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Trump's Nominee For Intelligence Director Vows To Operate Independently

President Trump's nominee to be director of national intelligence, Rep. John Ratcliffe, R-Texas, testifies before the Senate Intelligence Committee on Tuesday.
Andrew Harnik
Pool/AFP via Getty Images
President Trump's nominee to be director of national intelligence, Rep. John Ratcliffe, R-Texas, testifies before the Senate Intelligence Committee on Tuesday.

Updated at 3:11 p.m. ET

President Trump's nominee to serve as America's top spy vowed on Tuesday to operate independently in response to bipartisan questions as to whether he could keep politics out of intelligence work.

Rep. John Ratcliffe, R-Texas., assured both Republicans and Democrats on the Senate Select Committee on Intelligence that if confirmed as director of national intelligence, he would not apply a partisan filter to reporting, shade conclusions to please Trump, or apply inappropriate tests to workers in the intelligence community.

"My loyalty is to the Constitution and the rule of law and I have made that clear to everyone including the president," Ratcliffe said at his confirmation hearing.

Sen. Martin Heinrich, D-N.M., asked the nominee whether Trump had asked him for his personal loyalty or whether Ratcliffe has volunteered that he would act independently.

"I made that proactively clear," Ratcliffe said. He said Trump had not asked him to be personally loyal.

The DNI position and the intelligence community have been the target of sustained enmity from Trump's camp since before his inauguration, then especially through the Ukraine affair and the Russia investigation.

Sen. Susan Collins, R-Maine, and other committee members asked Ratcliffe about past Trump comments that the intelligence community had "run amok" and needed to be "reined in."

Ratcliffe said he didn't think the spy agencies had "run amok" and that he appreciates the need to present what he called unvarnished findings and analysis to leaders in Washington, especially Trump.

"None of those things, regardless of what he says or how he says them or how [House Speaker] Nancy Pelosi or [Senate Majority Leader] Mitch McConnell or anyone says about intelligence or the intelligence community — will not impact the intelligence that I will deliver," Ratcliffe said.

Trump hasn't only dueled with the intelligence community over Russia and the Ukraine affair.

Last year, for example, then-Director Dan Coats and other agency bosses told Congress they assessed that North Korean strongman Kim Jong Un would never surrender his nuclear program because of its importance to the survival of his regime.

Trump had made negotiations with Kim a plank of his foreign policy and that assessment showed the president either ignored or rejected the counsel of his own top intelligence advisers.

In another episode, the intelligence establishment said Iran had continued to abide by the terms of the nuclear deal negotiated under former President Barack Obama — although Trump had decided to scrap it.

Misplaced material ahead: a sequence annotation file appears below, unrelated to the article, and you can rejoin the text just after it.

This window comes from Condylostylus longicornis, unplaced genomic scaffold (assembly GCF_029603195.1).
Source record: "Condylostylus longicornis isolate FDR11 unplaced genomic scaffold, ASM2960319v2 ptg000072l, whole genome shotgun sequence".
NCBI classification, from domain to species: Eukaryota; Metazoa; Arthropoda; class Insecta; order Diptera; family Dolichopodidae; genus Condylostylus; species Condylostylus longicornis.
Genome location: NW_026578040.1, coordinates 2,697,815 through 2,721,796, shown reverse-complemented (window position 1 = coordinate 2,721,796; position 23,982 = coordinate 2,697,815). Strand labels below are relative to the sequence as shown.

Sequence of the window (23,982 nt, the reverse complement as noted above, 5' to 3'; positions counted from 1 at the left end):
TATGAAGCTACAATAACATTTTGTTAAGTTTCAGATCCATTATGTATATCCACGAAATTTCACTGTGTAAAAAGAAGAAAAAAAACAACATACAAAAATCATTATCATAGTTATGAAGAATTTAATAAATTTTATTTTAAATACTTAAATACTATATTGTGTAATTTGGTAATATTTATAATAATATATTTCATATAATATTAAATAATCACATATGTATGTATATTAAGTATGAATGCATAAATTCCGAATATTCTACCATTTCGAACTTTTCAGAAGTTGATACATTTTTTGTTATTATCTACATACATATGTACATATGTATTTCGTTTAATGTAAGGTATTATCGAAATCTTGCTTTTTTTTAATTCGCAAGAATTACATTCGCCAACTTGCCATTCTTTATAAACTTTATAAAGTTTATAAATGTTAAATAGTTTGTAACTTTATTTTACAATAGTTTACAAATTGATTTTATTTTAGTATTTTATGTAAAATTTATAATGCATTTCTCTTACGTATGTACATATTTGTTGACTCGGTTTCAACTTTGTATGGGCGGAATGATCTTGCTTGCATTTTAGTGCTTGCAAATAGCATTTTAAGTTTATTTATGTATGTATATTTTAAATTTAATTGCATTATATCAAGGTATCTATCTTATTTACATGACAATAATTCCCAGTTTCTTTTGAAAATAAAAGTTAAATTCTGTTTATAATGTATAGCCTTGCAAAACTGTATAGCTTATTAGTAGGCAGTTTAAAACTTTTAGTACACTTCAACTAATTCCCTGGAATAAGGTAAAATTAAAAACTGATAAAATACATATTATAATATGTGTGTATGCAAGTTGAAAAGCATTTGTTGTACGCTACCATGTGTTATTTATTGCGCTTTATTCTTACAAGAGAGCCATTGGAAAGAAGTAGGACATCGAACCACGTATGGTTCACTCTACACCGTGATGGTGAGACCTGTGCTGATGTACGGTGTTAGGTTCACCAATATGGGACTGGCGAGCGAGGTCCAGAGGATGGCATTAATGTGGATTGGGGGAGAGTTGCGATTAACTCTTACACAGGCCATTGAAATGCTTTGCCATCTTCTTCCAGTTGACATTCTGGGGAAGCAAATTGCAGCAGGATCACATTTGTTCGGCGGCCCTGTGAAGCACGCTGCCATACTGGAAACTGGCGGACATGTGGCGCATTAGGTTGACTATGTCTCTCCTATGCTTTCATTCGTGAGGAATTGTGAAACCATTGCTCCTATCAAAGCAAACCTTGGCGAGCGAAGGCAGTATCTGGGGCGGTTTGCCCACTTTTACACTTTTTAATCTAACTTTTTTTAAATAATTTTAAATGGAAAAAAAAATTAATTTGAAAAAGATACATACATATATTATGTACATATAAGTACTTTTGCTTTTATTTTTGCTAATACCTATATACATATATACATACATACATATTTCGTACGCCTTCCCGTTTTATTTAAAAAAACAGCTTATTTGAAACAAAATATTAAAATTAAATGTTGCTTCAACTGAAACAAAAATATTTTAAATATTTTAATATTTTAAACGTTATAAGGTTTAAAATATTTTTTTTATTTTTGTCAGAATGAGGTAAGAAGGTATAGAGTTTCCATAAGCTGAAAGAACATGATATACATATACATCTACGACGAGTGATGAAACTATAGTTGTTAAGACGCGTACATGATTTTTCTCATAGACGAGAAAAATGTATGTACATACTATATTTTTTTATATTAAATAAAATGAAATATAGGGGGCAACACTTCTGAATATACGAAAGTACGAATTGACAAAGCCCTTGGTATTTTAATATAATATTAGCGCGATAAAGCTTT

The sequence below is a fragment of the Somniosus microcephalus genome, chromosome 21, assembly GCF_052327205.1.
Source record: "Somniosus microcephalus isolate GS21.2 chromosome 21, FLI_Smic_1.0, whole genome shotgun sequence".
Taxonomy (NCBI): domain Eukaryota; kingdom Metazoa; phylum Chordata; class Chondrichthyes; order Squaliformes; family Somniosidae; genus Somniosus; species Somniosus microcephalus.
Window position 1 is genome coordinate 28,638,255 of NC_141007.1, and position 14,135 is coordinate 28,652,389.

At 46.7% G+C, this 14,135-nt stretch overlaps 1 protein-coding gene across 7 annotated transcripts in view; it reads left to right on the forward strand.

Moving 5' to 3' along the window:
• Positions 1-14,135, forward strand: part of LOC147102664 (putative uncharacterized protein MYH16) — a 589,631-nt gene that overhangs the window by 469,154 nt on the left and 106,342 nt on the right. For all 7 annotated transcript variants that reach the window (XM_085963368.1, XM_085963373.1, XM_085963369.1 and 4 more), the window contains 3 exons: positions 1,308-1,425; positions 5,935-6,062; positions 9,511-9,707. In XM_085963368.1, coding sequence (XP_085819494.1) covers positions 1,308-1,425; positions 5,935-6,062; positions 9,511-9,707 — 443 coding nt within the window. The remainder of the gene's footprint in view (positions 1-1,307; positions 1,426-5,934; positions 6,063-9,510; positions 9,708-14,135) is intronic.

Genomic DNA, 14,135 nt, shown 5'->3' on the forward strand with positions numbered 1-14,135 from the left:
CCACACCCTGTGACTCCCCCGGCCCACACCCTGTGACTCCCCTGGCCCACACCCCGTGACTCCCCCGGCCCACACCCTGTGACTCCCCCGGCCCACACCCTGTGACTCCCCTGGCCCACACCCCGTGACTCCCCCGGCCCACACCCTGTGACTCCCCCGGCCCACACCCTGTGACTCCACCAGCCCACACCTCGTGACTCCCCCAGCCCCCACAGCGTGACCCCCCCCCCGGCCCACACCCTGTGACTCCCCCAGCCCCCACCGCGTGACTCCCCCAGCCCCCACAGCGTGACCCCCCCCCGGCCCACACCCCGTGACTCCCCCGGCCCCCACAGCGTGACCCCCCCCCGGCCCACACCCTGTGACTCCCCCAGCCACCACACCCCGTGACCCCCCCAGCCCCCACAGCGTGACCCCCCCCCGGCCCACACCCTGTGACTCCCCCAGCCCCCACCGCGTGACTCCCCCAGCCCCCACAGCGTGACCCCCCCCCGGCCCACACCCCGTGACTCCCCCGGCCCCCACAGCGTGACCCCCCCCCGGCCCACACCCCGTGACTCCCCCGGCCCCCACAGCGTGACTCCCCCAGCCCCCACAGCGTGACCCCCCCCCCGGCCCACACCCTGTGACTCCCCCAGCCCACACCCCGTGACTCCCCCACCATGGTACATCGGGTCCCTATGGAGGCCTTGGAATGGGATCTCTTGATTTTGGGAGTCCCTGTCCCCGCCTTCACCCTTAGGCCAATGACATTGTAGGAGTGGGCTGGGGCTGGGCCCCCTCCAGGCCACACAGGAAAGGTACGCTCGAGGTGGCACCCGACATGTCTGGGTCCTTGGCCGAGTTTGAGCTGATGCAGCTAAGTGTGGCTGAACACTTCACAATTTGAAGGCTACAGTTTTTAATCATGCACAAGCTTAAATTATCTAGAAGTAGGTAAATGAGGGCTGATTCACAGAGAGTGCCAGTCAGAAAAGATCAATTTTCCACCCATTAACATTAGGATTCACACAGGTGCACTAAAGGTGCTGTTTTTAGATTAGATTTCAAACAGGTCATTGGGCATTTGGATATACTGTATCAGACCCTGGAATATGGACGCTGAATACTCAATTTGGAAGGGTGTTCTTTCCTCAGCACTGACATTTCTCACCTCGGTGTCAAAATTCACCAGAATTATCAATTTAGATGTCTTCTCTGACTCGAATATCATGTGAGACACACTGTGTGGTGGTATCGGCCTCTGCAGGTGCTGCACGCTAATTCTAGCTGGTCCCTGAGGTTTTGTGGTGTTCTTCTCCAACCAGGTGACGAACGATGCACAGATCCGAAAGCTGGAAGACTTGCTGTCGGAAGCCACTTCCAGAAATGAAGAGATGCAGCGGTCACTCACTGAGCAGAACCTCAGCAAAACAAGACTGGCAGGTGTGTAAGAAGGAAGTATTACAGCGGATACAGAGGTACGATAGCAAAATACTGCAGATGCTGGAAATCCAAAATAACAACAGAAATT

The chairman

Chairman Richard Burr, R-N.C., prepares his notes at the Senate Intelligence Committee hearing.
Gabriella Demczuk / Pool/AFP via Getty Images
Pool/AFP via Getty Images
Chairman Richard Burr, R-N.C., prepares his notes at the Senate Intelligence Committee hearing.

Tuesday's hearing was the first since news accounts imperiled the standing of the panel's chairman, North Carolina Republican Sen. Richard Burr.

Burr may not have spoken publicly about what he'd learned privately about the coronavirus earlier this year — and may have sold assets early to prevent financial losses he might have suffered when the stock market crashed this spring, according to NPR reports.

Burr is believed to be under investigation by the Justice Department and Senate ethics authorities about what he said and did earlier this year and whether he may have transgressed any laws or rules within the chamber.

Burr has denied any wrongdoing and invited an inquiry by the Senate Ethics Committee.

The reports, however, have created sometimes-awkward tensions within the GOP. Even a few of Burr's fellow Republicans have called on him to give "everybody an explanation" about his activities this year, but those issues went unmentioned at Tuesday's hearing.

The nominee

Ratcliffe already was nominated once, and then withdrew, from consideration to serve as director of national intelligence.

News accounts suggested the Texas congressman had overstated some of his bona fides on counterterrorism and he asked not to move ahead with the nomination process before his Senate confirmation hearing.

Since then, Trump and Ratcliffe evidently have assessed that the political climate is at least no worse than it was last summer, the first time they tried.